If you’re in the Chicago area, and love sketch comedy, your options used to be limited. Very limited. Like, say, Second City and the occasional group that had found an empty stage to play on. That’s changed over the years. Now, the newest theatre has opened their second revue, and you do not want to miss it.
Sorry I’ve been so frightening busy that I haven’t had time to post lately, so here’s a catch-up on a couple of fun things.
I spent last Sunday with a gaggle of my Python Process students at the iO Chicago, filming one of the sketches written during the last session. I’ll be posting the link here as soon as we get it edited. From left to right in the photo, it was written by Iris Kohler (with Justin Sikes), and features Sarah Wisterman, Vickie Eisenstein, and Matthew Ephraim, with camerawork by Adam Kurschat. This is the kind of silliness we’ve been up to in the class, and I can’t wait to show it to you, and tell you why we filmed it! BTW, sorry about all the moss in the writing room…
And last night, I was proud to host a panel celebrating the book release of a terrific volume by David Pasquesi and TJ Jagodowski, with Pam Victor. Improvisation at the Speed of Life tells how they do the incredible improvisation they do every week, for years, and years, and years. Personally, I think their secret is mental telepathy, but they’re so good it doesn’t matter. I’m not saying this because I’ve known Dave since his first improvisation class with Del Close (I haven;’t known TJ nearly as long–it just feels that way). Great guys, great book. Order it. You will not regret it.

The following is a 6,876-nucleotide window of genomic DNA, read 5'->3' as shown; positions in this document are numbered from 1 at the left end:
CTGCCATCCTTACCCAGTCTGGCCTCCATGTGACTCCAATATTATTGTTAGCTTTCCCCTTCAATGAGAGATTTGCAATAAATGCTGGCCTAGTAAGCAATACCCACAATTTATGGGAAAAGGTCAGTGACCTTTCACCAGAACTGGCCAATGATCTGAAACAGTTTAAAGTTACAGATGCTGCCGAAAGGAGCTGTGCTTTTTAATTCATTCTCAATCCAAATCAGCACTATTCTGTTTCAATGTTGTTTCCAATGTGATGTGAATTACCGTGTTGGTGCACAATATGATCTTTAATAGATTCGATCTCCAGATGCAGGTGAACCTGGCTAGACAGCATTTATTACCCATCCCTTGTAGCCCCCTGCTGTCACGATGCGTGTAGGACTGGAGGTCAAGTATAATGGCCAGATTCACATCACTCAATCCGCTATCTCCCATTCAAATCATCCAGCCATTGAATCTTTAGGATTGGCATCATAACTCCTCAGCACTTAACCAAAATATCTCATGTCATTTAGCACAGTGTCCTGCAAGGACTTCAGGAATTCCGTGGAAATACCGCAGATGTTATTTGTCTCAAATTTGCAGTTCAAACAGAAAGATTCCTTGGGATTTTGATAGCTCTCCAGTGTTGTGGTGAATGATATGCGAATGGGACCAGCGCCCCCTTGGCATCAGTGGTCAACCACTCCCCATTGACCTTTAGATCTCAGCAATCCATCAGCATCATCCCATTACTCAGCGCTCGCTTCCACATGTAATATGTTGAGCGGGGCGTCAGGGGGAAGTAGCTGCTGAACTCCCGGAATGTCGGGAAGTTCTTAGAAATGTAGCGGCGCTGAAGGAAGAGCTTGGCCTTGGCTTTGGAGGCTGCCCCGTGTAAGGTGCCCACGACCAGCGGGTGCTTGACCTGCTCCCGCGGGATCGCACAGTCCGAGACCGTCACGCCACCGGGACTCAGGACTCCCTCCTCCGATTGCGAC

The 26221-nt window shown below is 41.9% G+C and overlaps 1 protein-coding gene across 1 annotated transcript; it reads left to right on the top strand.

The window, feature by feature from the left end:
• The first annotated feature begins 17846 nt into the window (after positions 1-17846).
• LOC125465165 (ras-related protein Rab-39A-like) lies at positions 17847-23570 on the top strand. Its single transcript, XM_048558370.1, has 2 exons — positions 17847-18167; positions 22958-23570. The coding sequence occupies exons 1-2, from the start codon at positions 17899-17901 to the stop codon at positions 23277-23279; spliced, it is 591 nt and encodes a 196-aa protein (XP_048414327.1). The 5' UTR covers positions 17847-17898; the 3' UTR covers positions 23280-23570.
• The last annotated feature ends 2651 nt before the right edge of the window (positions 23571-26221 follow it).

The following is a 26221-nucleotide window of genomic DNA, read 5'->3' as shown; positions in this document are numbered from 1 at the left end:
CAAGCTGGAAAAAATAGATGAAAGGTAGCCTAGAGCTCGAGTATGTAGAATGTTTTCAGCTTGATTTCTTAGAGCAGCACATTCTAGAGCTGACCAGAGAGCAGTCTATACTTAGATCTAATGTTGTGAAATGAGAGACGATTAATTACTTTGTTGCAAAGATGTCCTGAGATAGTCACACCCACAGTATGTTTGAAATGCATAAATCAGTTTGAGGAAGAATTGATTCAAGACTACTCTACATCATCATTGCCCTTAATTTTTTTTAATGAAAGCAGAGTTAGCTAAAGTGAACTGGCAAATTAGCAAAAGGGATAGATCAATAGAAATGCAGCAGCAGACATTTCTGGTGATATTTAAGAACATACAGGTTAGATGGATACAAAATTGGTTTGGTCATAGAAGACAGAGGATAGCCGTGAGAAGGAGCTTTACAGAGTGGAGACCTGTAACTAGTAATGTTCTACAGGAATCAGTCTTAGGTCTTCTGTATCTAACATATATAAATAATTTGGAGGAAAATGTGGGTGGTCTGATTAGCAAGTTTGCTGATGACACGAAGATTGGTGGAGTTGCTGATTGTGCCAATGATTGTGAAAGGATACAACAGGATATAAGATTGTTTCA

Yes, it’s the day no one thought would ever come, least of all the Pythons. And releasing it on April 1st didn’t make it any easier to believe. But it’s true–the Pythons are being featured in their own postage stamp! It’s only being released in Britain, though you may be able to order them here.
I’ve known about this for a while but I was sworn to secrecy. I’m also peripherally involved in this project, but I’m sworn to secrecy about this as well (at least for the time being). Stay tuned but be patient.
In case you haven’t heard, the five Pythons are appearing together at the Tribeca Film Festival in April in New York. There will be screenings of their films, and the US premiere of a nifty new documentary that chronicles the 2014 reunion shows at the O2 in London. Tickets for the various screenings go on sale March 23 at tribecafilm.com. If you’re in New York, or even close to New York, you’ll want to be there. Here’s more info.
Last night was the staged reading for my Python Process class at the iO Chicago, and it’s hard to imagine how it could have gone better. This group of students has been one of the highlights of my year so far, and anyone who saw the show last night will understand why.
It’s always sad when a group like this ends, but it may not be over yet. I’m looking at developing a second level of this class that will be just as exciting as the first level has proven to be. And, I’ll be teaching the first level more regularly than the previous annual rate. Stay tuned, and I’ll let you know.
And by the way–sometimes bacon just has bones…